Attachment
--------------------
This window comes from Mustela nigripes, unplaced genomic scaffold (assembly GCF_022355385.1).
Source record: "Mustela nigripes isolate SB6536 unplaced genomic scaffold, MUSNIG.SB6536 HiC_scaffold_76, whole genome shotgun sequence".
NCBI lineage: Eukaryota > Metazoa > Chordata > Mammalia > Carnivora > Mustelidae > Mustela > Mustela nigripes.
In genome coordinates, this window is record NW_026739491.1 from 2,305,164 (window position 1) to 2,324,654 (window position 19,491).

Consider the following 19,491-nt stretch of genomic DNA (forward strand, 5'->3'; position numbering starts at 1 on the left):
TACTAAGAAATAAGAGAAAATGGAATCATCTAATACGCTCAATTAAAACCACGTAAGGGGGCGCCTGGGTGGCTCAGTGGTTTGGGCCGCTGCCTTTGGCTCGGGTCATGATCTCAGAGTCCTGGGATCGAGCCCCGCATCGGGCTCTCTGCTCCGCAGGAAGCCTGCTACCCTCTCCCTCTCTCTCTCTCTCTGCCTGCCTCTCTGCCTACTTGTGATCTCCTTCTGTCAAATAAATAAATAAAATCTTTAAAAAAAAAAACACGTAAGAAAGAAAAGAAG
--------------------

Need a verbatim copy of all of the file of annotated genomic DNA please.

This window comes from Mustela nigripes, unplaced genomic scaffold (assembly GCF_022355385.1).
Source record: "Mustela nigripes isolate SB6536 unplaced genomic scaffold, MUSNIG.SB6536 HiC_scaffold_76, whole genome shotgun sequence".
NCBI lineage: Eukaryota > Metazoa > Chordata > Mammalia > Carnivora > Mustelidae > Mustela > Mustela nigripes.
In genome coordinates, this window is record NW_026739491.1 from 2,305,164 (window position 1) to 2,324,654 (window position 19,491).

Consider the following 19,491-nt stretch of genomic DNA (forward strand, 5'->3'; position numbering starts at 1 on the left):
TACTAAGAAATAAGAGAAAATGGAATCATCTAATACGCTCAATTAAAACCACGTAAGGGGGCGCCTGGGTGGCTCAGTGGTTTGGGCCGCTGCCTTTGGCTCGGGTCATGATCTCAGAGTCCTGGGATCGAGCCCCGCATCGGGCTCTCTGCTCCGCAGGAAGCCTGCTACCCTCTCCCTCTCTCTCTCTCTCTGCCTGCCTCTCTGCCTACTTGTGATCTCCTTCTGTCAAATAAATAAATAAAATCTTTAAAAAAAAAAACACGTAAGAAAGAAAAGAAG